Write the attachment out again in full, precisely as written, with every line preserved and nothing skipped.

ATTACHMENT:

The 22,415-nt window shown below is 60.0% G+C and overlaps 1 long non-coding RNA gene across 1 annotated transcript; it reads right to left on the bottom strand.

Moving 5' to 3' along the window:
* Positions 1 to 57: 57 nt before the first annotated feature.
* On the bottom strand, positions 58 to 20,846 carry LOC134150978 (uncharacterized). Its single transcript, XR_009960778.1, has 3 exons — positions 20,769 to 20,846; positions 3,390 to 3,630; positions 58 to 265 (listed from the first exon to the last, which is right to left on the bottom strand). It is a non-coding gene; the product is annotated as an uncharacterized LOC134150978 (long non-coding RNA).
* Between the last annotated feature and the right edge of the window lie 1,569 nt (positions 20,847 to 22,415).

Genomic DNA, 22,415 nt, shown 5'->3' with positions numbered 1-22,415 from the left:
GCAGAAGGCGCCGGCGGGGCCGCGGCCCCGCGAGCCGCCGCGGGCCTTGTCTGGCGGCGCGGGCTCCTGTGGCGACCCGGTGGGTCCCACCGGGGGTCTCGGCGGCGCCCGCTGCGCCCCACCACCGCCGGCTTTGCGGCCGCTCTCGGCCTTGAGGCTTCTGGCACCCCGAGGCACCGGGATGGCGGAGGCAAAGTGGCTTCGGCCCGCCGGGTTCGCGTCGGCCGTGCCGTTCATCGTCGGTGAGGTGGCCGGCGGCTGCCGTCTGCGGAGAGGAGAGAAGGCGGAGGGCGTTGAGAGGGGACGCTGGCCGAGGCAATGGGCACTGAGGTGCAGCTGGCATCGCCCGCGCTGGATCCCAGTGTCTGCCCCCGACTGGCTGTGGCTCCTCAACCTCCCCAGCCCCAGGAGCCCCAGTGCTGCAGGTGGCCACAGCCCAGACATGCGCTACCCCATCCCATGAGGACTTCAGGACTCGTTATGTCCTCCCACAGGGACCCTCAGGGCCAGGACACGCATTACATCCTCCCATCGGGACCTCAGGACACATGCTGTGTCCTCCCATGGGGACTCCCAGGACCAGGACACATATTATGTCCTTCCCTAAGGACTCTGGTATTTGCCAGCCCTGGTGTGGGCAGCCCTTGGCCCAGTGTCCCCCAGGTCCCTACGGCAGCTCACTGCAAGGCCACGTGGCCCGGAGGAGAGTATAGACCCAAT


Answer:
The 22,415-nt window shown below is 60.0% G+C and overlaps 1 long non-coding RNA gene across 1 annotated transcript; it reads right to left on the bottom strand.

Moving 5' to 3' along the window:
* Positions 1 to 57: 57 nt before the first annotated feature.
* On the bottom strand, positions 58 to 20,846 carry LOC134150978 (uncharacterized). Its single transcript, XR_009960778.1, has 3 exons — positions 20,769 to 20,846; positions 3,390 to 3,630; positions 58 to 265 (listed from the first exon to the last, which is right to left on the bottom strand). It is a non-coding gene; the product is annotated as an uncharacterized LOC134150978 (long non-coding RNA).
* Between the last annotated feature and the right edge of the window lie 1,569 nt (positions 20,847 to 22,415).

Genomic DNA, 22,415 nt, shown 5'->3' with positions numbered 1-22,415 from the left:
GCAGAAGGCGCCGGCGGGGCCGCGGCCCCGCGAGCCGCCGCGGGCCTTGTCTGGCGGCGCGGGCTCCTGTGGCGACCCGGTGGGTCCCACCGGGGGTCTCGGCGGCGCCCGCTGCGCCCCACCACCGCCGGCTTTGCGGCCGCTCTCGGCCTTGAGGCTTCTGGCACCCCGAGGCACCGGGATGGCGGAGGCAAAGTGGCTTCGGCCCGCCGGGTTCGCGTCGGCCGTGCCGTTCATCGTCGGTGAGGTGGCCGGCGGCTGCCGTCTGCGGAGAGGAGAGAAGGCGGAGGGCGTTGAGAGGGGACGCTGGCCGAGGCAATGGGCACTGAGGTGCAGCTGGCATCGCCCGCGCTGGATCCCAGTGTCTGCCCCCGACTGGCTGTGGCTCCTCAACCTCCCCAGCCCCAGGAGCCCCAGTGCTGCAGGTGGCCACAGCCCAGACATGCGCTACCCCATCCCATGAGGACTTCAGGACTCGTTATGTCCTCCCACAGGGACCCTCAGGGCCAGGACACGCATTACATCCTCCCATCGGGACCTCAGGACACATGCTGTGTCCTCCCATGGGGACTCCCAGGACCAGGACACATATTATGTCCTTCCCTAAGGACTCTGGTATTTGCCAGCCCTGGTGTGGGCAGCCCTTGGCCCAGTGTCCCCCAGGTCCCTACGGCAGCTCACTGCAAGGCCACGTGGCCCGGAGGAGAGTATAGACCCAAT